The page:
Kardiologia Polska 2017 nr 07-26



Acute myocardial infarction due to embolisation from the thrombosed coronary artery fistula between the right coronary artery and the left atrium

Ostry zawał serca spowodowany embolizacją z wykrzepionej przetoki między prawą tętnicą wieńcową a lewym przedsionkiem

Rafał Wolny1, Jerzy Pręgowski1, Krzysztof Cyran2, Adam Witkowski1

1Department of Interventional Cardiology and Angiology, Institute of Cardiology, Warsaw, Poland
2Clinical Department of Cardiology, Regional Clinical Hospital, Zielona Gora, Poland

Address for correspondence:
Rafał Wolny, MD, Department of Interventional Cardiology and Angiology, Institute of Cardiology, ul. Alpejska 42, 04–628 Warszawa, Poland, e-mail: rwolny@ikard.pl

A 24-year-old woman without previous medical history was admitted to hospital in third hour of acute chest pain. ST-segment elevation in inferior leads was found in the electrocardiogram examination (Fig. 1). Acute myocardial infarction was diagnosed, and the patient underwent immediate coronary angiography, which revealed normal left coronary artery (LCA) (Fig. 2) and thrombotic occlusion in the mid segment of the right coronary artery (RCA) (Fig. 3A). Moreover, an additional thrombosed vessel originating from the proximal segment of the RCA was identified (Fig. 3A). Aspiration thrombectomy was performed and TIMI 3 flow was restored in the RCA (Fig. 3B, C), with full relief of symptoms. No atherosclerotic lesion was identified at the occlusion site (Fig. 3C). The operator attempted opening the vessel originating from the proximal RCA, but the guidewire could not cross it (Fig. 3D). The procedure was stopped and after three days the patient was discharged on dual antiplatelet therapy. Within three weeks the patient was again urgently hospitalised for the same symptoms. Immediately before the angiography the chest pain relieved and angiographic examination showed normal LCA and good result of the previous intervention in the RCA. The morphology of the additional thrombosed vessel originating from the RCA also remained unchanged. Coronary computed tomography angiography (CTA) was scheduled in the tertiary hospital (Fig. 4A–D) showing thrombosed coronary fistula (blue arrow) between the RCA and the left atrium. A portion of the thrombus was protruding to the left atrium (Fig. 4, black arrow). After a Heart Team discussion, the risk of surgical or percutaneous closure of the fistula was assessed as very high, due to the possibility of systemic embolisation. Finally, the decision was made to treat the patient medically with oral anticoagulation. So far, after five years of follow-up, the patient remains asymptomatic. Coronary artery fistulae are rare congenital anomalies found in coronary artery imaging, with an incidence of around 0.1–0.2%. Myocardial infarction caused by embolisation from a thrombus formed inside a fistula is an extremely rare event. In the presented case the operator wrongly assumed that the thrombosed vessel was an anomalous circumflex artery originating from the RCA and attempted (fortunately unsuccessfully) crossing of the vessel with the angioplasty guidewire. The manipulation within the thrombosed fistula may have caused the risk of systemic embolisation because the thrombus was already protruding into the left atrium. This case also shows the value of CTA examination, which led to the final diagnosis of the fistula and the treatment decision. Visualisation of a thrombus protruding into the left atrium discouraged any interventional treatment and indicated the need for anticoagulation.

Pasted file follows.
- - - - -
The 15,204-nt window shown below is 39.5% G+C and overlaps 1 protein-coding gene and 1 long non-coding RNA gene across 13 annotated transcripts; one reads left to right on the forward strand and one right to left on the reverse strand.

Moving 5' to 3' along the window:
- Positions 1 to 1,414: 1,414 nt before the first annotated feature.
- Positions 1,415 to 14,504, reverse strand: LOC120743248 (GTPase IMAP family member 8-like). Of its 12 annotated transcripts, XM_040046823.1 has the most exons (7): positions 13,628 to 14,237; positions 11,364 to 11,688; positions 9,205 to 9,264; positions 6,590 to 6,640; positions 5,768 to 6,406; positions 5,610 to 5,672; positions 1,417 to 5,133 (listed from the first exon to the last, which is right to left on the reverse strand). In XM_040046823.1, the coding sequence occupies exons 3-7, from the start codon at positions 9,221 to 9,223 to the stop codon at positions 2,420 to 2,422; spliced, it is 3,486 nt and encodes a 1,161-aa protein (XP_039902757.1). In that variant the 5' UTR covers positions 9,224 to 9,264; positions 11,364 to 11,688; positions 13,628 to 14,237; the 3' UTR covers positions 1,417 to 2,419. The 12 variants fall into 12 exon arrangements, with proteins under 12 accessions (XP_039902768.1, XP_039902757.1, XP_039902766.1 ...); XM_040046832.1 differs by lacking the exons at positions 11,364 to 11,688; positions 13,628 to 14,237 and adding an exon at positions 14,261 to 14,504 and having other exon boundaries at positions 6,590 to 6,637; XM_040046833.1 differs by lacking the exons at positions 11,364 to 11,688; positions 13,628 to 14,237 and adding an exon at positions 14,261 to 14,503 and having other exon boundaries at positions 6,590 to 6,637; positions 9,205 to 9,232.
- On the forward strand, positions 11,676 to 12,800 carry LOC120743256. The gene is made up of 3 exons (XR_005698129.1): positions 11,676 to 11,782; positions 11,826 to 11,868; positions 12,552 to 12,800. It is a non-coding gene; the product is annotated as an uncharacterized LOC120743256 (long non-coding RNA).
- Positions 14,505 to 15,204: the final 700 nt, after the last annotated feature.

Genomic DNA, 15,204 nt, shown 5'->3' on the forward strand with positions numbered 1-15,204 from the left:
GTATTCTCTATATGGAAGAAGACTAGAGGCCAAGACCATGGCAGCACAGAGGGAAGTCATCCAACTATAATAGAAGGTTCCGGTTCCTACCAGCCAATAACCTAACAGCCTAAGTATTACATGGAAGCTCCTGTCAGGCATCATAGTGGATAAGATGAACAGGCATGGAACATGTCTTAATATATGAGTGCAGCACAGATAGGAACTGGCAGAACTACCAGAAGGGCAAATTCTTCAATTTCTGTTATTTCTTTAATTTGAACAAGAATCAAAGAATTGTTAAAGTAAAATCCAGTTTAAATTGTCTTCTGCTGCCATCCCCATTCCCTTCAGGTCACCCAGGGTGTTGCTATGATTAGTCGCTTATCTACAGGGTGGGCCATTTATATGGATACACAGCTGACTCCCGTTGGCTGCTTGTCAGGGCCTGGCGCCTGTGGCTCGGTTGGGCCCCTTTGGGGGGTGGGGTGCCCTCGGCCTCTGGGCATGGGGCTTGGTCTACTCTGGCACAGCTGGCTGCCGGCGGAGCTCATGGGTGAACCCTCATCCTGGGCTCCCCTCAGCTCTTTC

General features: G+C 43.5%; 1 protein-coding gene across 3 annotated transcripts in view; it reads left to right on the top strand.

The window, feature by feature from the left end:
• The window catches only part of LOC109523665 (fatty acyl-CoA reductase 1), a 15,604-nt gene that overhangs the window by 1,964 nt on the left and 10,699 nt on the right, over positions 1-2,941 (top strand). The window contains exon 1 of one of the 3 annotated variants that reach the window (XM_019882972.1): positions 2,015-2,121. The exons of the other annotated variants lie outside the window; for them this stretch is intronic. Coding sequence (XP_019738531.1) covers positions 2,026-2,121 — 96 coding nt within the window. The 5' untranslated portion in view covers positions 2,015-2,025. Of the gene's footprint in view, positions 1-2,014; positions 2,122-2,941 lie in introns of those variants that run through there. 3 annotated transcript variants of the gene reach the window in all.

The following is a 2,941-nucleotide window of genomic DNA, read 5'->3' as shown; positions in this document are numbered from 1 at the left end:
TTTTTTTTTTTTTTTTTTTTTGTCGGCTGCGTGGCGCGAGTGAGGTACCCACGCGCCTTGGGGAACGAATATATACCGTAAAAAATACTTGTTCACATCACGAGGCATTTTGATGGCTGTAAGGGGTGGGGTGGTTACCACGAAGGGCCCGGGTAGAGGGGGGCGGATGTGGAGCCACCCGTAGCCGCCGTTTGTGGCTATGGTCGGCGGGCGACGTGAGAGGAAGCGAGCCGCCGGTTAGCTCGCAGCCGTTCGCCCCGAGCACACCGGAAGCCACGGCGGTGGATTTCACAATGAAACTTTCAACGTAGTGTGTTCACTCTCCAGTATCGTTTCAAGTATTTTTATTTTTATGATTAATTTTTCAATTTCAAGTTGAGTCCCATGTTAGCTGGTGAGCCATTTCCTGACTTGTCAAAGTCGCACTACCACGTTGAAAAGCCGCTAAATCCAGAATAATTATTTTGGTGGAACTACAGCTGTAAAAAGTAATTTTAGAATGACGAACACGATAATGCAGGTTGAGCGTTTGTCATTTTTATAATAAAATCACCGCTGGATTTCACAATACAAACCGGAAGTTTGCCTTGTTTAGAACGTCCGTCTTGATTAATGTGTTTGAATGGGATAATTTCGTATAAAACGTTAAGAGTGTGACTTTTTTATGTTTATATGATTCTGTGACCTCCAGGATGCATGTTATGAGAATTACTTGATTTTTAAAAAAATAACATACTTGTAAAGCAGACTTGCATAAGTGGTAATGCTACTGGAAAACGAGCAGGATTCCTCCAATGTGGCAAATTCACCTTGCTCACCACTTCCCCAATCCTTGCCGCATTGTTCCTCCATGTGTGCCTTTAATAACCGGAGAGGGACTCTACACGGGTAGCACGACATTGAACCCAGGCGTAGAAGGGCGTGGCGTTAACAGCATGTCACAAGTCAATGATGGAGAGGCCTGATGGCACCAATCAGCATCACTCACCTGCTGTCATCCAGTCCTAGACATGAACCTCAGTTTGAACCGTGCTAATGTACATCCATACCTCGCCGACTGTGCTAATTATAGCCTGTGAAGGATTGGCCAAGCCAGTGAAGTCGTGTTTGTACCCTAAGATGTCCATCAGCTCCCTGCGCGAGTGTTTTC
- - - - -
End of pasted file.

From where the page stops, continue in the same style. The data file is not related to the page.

Conflict of interest: none declared


Figure 1. Electrocardiogram recorded on admission, showing inferior ST-segment elevation myocardial infarction


Figure 2. Angiography of the normal left coronary artery


Figure 3. Angiography of the right coronary artery (RCA); A. First injection showing occluded RCA (white arrow) and thrombosed coronary fistula originating from the proximal part of the RCA (blue arrow); B. RCA with the guidewire inserted; C. RCA with TIMI 3 flow without any sign of atherosclerosis after aspiration thrombectomy; D. An attempt to open the thrombosed vessel, wrongly judged to be an anomalous left circumflex artery


Figure 4. Coronary computed tomography angiography; A. Origin of the right coronary artery (RCA) and proximal segment of the fistula from RCA to the left atrium (LA) (blue arrow); B. Cross-section of the proximal part of the coronary fistula (blue arrow); C. Cross-section of the thrombosed segment of the coronary fistula (blue arrow); D. Distal segment of the fistula with the thrombus protruding into the LA (black arrow)

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